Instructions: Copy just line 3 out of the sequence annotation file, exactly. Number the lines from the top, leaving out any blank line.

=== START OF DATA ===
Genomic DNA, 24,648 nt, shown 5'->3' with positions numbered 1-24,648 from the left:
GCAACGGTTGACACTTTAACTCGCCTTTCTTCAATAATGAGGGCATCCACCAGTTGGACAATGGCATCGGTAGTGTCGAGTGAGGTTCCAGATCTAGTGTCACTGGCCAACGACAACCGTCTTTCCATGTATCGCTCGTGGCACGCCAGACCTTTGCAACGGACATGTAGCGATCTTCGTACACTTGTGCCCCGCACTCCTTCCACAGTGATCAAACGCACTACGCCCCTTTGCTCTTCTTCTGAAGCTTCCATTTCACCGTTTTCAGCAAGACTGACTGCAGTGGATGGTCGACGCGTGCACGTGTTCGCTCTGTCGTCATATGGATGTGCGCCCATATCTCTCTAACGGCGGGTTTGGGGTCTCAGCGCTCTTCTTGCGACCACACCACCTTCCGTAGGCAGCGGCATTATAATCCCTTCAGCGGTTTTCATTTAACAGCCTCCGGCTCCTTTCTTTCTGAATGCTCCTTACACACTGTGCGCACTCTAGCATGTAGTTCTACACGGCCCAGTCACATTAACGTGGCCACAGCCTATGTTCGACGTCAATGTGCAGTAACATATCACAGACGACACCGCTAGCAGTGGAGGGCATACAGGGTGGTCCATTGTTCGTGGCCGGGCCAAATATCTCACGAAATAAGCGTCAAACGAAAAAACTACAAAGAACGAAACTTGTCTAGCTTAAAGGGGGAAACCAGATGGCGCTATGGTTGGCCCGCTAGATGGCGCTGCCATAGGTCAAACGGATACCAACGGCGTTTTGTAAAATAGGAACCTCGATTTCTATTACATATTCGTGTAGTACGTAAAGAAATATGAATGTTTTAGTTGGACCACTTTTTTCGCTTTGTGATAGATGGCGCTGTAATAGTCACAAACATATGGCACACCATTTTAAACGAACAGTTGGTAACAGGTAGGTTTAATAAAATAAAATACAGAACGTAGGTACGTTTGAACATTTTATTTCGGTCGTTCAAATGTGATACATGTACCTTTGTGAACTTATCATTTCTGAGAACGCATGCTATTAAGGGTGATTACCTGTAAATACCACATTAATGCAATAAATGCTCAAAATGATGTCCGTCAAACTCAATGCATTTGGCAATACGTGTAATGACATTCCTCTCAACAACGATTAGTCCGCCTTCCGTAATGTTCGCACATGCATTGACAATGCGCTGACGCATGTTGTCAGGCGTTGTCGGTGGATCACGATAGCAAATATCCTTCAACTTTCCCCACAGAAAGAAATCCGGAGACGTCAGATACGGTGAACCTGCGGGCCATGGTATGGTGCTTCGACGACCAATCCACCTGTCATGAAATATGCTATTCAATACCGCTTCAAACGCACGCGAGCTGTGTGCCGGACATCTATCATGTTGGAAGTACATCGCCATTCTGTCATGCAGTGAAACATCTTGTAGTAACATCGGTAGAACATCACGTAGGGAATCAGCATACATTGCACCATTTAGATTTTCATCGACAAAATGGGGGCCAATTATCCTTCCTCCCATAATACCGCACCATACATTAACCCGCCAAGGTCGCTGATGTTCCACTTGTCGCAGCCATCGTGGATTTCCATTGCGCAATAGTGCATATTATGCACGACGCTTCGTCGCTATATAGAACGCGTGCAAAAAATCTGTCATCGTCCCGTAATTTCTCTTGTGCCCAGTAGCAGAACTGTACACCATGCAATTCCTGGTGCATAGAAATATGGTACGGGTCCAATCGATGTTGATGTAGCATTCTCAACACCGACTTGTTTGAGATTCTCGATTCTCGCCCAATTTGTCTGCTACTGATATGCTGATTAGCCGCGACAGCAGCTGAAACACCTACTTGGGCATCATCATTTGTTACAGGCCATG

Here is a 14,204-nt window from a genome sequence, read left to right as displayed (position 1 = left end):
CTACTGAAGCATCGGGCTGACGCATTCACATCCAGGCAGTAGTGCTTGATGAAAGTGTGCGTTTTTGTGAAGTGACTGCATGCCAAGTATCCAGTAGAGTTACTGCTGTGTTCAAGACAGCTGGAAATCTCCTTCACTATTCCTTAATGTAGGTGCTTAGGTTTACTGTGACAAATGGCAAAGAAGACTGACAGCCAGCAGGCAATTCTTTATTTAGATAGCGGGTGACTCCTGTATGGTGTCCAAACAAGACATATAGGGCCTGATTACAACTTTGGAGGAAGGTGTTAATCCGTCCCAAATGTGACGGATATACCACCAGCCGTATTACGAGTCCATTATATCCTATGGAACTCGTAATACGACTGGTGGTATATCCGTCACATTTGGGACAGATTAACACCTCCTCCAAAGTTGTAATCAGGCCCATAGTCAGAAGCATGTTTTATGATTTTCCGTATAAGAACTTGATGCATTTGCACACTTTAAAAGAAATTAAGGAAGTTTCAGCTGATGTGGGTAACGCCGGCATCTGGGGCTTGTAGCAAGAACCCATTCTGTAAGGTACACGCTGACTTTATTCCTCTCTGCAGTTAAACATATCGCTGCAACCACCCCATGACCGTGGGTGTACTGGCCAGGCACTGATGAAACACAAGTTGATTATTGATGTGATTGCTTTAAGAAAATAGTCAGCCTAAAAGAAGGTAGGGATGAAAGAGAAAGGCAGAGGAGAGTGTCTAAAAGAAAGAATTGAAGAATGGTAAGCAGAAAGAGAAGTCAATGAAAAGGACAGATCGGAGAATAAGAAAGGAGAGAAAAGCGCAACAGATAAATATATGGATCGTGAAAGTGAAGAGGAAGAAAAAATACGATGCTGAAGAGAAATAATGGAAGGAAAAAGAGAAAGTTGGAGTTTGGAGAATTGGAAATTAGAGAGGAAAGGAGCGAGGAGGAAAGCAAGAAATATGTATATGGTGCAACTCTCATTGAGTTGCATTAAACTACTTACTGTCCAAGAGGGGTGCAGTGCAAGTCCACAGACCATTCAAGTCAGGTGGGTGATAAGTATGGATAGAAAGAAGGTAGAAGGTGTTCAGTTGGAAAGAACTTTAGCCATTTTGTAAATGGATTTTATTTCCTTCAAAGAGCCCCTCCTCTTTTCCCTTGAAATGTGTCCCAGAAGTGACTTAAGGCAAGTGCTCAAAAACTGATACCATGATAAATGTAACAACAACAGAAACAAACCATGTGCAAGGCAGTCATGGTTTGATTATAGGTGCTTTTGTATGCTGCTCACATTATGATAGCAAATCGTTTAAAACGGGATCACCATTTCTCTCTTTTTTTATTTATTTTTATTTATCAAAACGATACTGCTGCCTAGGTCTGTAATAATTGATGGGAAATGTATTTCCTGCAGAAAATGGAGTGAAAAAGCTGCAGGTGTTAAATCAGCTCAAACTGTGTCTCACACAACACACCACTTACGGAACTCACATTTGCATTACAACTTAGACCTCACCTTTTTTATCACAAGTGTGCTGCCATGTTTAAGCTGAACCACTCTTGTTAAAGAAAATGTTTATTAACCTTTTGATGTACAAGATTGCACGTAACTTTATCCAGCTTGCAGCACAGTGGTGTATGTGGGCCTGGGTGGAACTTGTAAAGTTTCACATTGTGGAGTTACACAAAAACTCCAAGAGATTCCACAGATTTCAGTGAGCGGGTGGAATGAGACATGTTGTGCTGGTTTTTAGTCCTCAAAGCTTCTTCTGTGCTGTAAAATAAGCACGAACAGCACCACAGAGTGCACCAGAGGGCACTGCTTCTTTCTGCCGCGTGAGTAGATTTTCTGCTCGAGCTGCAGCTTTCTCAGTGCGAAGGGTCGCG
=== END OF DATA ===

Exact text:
Here is a 14,204-nt window from a genome sequence, read left to right as displayed (position 1 = left end):